A chef writ large
By Janet Rausa Fuller
March 2, 2011
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The story of Grant Achatz, the young Chicago chef with tongue cancer, had to be written.
So Achatz, 36, did what any other high-profile, busy chef might do: He hired a ghostwriter.
The ghostwriter sent the beginnings of a story to Achatz. “It felt so fake to me. It made me cringe,” the chef says.
Nick Kokonas, 43, Achatz’s partner in Alinea, the Lincoln Park restaurant considered one of the world’s best, was more blunt: “I said to them, ‘It’s terrible.’ ”
Overnight, Kokonas says he typed out about 20 pages — about the day in 2007 when Achatz was given the diagnosis of Stage 4 cancer — and sent them to the ghostwriter’s agent to show them what the story should sound like. Which effectively ended the ghostwriter’s stint.
Kokonas and Achatz continued to crank out pages, a few thousand words at a time. They would e-mail each other what they’d written, then edit each other’s words, their correspondence taking place into the wee hours.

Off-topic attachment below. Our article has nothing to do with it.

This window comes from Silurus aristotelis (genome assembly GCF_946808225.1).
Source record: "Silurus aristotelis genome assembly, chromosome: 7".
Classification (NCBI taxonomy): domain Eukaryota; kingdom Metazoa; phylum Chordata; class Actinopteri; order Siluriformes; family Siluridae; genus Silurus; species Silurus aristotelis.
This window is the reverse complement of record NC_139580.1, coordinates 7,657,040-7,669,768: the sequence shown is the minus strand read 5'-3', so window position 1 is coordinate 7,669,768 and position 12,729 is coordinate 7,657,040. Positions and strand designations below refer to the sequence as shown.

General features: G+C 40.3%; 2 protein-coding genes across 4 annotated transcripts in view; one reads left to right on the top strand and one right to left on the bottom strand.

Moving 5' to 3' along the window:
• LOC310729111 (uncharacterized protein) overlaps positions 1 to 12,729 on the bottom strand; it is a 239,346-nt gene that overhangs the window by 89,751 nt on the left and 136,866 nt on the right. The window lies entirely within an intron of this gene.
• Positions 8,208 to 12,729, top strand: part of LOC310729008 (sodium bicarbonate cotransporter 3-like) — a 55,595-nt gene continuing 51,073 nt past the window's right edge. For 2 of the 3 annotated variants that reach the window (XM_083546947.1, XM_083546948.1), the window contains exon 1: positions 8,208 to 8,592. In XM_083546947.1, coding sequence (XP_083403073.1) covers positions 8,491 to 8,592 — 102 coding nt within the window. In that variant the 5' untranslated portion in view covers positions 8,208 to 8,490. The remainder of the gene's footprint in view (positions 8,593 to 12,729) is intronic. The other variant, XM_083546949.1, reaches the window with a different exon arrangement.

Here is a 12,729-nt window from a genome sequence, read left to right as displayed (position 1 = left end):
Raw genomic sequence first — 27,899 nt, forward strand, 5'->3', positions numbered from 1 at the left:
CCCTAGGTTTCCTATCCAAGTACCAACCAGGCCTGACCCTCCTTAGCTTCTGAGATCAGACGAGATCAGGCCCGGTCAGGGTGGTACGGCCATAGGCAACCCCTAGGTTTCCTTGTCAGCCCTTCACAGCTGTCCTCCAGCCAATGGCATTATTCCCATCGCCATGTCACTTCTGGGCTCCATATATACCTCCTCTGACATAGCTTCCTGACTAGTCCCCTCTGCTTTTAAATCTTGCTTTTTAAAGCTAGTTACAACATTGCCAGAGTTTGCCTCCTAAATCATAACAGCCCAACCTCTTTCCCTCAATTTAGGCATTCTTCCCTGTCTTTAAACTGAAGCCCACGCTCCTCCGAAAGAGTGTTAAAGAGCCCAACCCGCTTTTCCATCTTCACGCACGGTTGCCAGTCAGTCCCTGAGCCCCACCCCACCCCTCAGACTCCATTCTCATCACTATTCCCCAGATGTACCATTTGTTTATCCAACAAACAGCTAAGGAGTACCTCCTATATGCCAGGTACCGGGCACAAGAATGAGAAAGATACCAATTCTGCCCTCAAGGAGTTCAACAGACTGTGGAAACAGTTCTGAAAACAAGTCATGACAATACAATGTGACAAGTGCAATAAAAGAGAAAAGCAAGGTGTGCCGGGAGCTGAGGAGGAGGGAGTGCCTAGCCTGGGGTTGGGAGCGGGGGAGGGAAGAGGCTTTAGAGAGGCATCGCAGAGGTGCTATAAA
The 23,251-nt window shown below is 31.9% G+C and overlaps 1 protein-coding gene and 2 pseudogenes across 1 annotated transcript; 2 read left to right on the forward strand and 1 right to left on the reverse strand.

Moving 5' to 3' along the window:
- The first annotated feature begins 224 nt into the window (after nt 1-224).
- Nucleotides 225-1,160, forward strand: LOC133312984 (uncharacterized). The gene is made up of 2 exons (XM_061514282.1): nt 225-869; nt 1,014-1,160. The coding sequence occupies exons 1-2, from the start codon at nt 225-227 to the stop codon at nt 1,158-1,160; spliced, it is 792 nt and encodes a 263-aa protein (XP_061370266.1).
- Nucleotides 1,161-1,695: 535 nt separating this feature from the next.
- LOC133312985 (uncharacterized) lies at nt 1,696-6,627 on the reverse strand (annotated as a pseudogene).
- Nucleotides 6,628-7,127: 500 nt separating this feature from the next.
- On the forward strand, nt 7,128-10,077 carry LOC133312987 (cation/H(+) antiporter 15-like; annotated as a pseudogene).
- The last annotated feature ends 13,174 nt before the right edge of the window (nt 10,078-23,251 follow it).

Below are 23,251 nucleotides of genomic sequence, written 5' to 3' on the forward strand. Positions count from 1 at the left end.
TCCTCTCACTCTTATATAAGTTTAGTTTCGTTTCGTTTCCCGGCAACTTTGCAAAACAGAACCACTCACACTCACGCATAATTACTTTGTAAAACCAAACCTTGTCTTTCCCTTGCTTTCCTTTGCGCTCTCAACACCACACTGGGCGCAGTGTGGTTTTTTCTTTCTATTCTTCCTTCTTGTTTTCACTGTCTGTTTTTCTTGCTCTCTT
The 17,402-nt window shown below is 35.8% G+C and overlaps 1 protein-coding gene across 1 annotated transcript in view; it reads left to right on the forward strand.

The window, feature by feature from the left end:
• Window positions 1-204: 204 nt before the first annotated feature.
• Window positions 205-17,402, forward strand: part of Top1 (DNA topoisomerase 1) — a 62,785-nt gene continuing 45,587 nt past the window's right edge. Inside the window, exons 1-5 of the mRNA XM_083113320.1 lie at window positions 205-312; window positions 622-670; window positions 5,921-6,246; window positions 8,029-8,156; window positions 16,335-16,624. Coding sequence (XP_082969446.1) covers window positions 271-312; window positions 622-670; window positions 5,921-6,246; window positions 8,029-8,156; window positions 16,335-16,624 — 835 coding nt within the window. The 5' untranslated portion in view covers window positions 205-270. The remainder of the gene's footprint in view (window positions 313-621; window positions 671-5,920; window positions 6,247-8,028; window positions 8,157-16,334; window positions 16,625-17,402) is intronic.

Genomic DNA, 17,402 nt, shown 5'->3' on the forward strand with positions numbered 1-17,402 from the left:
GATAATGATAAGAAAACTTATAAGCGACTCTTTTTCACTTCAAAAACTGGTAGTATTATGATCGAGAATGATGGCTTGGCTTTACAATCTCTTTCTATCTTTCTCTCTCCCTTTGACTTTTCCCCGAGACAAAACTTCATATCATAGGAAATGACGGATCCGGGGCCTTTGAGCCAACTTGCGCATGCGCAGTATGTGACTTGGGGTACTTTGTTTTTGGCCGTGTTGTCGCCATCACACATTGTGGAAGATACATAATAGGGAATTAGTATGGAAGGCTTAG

From the start, Achatz and Kokonas were adamant that the story would be told by both of them, in both of their voices.
“It is at times a business book, at times an inside portrait of the culinary world and at times a cancer survival story,” their proposal read.
Five publishers rejected it; a memoir should be first-person, they were told. A sixth publisher, Penguin Group, bit.
This is the Alinea way: Break the mold. Take control. Get it done.
Life, On the Line (Gotham, $27) by Achatz and Kokonas will be on shelves Thursday. The publicity tour for the book has begun. A movie script has been written and a director tapped. They are mulling over two offers for a TV show that Achatz describes as “part-travel show, part-history show, part-food show.”
And in a few more weeks, the pair will open Next and Aviary, a restaurant and bar respectively, on West Fulton that they say will be nothing like what diners in Chicago, or elsewhere for that matter, have yet encountered.